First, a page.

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The language of lose 

Editorial by Bruce Wark

My hero, the American English prof William Lutz, wrote "Mao Tse-tung was wrong; power doesn't come from the barrel of a gun. Power in modern society resides in language." That statement is from Lutz's book, The New Doublespeak. In it, he explains that doublespeak is language that is carefully constructed to disguise its real meaning. It's a language of deception that masquerades as openness. Well, I'd say the Canadian acronym TILMA is a perfect example. TILMA rolls off the tongue musically even though it refers to a densely worded 36-page agreement concocted behind closed doors by bureaucrats and lawyers. When TILMA is written out in full—Trade Investment and Labour Mobility Agreement—it sounds earnest and clunky, but still positive. After all, isn't everybody in favour of trade, investment and the mobility of labour?

"Yes it sounds positive and even a bit boring," says Caelie Frampton, a 28-year-old activist who is co-ordinating the Stop TILMA campaign on behalf of a coalition of BC community groups and labour unions. Frampton was in Halifax last week to warn Nova Scotians that TILMA is far from what it seems. "I feel most frustrated by the lack of democratic process," she says after a panel discussion at the Spring Garden Library. TILMA was signed by the governments of BC and Alberta more than a year ago without any debate in their provincial legislatures. Its first stage came into effect April 1. Frampton calls TILMA "a bad April Fool's joke" because it enables business owners and corporations to sue either province if they feel that government programs or regulations "restrict or impair" private investment. When the next stage of the agreement comes into effect in two years, it will also apply to municipal governments and school boards.

Opponents of TILMA point to a wide range of local regulations that businesses could challenge. They include zoning bylaws to prevent urban sprawl, green-space requirements for housing developments, height limits on city buildings and restrictions on the use of lawn and garden pesticides. Under TILMA, special commercial tribunals would hear business complaints and have the power to fine provincial governments up to $5 million on each one. Erin Weir, an economist with the Canadian Labour Congress, predicts TILMA will have a "chilling effect," effectively preventing provincial and local governments in BC and Alberta from strengthening environmental or health regulations.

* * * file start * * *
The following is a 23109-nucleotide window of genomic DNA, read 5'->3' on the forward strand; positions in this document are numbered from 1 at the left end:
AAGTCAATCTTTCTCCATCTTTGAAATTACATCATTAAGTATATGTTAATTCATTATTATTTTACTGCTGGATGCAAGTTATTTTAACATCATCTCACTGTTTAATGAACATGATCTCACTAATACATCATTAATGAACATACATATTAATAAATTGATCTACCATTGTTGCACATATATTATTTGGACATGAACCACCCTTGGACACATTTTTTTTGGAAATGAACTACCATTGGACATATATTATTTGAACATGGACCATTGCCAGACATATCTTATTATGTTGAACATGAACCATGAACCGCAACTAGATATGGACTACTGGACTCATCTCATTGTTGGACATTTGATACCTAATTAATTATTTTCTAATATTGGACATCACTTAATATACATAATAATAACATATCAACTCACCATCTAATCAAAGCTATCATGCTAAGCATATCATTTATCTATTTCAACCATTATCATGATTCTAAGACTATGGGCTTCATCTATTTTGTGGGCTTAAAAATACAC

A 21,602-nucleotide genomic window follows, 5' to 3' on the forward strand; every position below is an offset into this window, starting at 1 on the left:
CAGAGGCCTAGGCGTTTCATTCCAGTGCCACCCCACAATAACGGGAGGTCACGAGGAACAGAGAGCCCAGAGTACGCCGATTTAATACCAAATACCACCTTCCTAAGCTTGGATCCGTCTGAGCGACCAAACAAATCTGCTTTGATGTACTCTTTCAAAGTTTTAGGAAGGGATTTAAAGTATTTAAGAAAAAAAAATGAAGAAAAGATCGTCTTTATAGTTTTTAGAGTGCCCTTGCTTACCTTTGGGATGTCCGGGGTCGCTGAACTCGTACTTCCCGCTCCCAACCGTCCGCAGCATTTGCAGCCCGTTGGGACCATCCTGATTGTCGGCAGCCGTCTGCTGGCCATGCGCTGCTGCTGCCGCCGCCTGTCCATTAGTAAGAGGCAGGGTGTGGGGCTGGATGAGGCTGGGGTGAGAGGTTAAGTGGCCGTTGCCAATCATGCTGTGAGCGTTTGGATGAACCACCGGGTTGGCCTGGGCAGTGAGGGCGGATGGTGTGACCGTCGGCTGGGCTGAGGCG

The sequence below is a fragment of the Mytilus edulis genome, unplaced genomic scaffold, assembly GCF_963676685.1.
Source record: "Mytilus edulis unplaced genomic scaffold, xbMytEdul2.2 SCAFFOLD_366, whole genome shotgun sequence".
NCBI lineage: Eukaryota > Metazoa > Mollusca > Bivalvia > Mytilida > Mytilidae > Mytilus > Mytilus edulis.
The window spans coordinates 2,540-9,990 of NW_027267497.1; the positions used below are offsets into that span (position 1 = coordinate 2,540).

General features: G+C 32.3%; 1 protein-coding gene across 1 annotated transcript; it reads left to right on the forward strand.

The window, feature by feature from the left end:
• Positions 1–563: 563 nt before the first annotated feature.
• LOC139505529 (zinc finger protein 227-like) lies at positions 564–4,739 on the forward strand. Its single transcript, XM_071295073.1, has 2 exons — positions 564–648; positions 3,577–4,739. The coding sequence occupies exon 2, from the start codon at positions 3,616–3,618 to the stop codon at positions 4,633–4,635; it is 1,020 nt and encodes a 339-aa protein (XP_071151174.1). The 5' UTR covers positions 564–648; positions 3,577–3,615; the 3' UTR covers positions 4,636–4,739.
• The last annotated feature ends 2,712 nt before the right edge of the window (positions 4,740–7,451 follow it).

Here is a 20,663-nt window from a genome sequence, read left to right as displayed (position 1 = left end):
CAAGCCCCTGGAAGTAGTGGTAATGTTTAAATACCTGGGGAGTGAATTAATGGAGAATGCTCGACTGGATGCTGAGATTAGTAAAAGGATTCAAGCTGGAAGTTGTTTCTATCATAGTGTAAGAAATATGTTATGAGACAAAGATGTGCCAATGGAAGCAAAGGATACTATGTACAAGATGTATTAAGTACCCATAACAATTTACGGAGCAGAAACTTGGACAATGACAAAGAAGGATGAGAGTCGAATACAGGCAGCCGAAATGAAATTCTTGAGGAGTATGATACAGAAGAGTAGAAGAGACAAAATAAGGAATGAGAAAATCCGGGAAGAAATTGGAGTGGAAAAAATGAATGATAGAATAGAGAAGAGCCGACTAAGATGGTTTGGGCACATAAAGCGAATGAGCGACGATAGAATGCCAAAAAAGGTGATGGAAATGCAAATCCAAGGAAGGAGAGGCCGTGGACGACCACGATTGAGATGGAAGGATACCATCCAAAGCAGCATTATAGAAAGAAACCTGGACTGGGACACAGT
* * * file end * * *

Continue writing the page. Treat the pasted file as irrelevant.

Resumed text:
Meanwhile the BC and Alberta premiers, backed by big business groups such as the Canadian Council of Chief Executives, are trying to persuade other provinces to join TILMA. Federal Tory finance minister Jim Flaherty is also urging other provinces to sign up. Locally, the Halifax-based Atlantic Institute for Market Studies has become a vociferous TILMA supporter—no surprise since AIMS received more than $1 million in donations last year, mainly from big businesses, corporate fat cats and right-wing foundations. And although no decisions have been made, the Nova Scotia government seems interested, too. (TILMA would supposedly reduce inter-provincial trade barriers, although opponents point out there are few restrictions on trade between provinces now. And supposed barriers to labour mobility haven't stopped thousands of Nova Scotians from moving to Alberta.)

"TILMA makes sense if you see it from a corporate perspective because it gives investors more rights," Caelie Frampton says. "But what's the point in electing people to city council if all of their decisions can be overridden?" Indeed. Why have a democracy at all, if our laws and regulations have to meet the approval of the unelected members of commercial tribunals? TILMA supporters insist that giving corporations more power to challenge laws and regulations will somehow make us richer. They use positive-sounding buzzwords such as "innovation," "competitiveness" and "prosperity," all fine examples of carefully-honed doublespeak. As William Lutz warns, "Doublespeak is an effective use of the language of power, the language of control, the language of manipulation." That's why Nova Scotia must say no to TILMA.

Should we bother with democracy? Email your answers to me at:

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Vol 25, No 33
January 18, 2018

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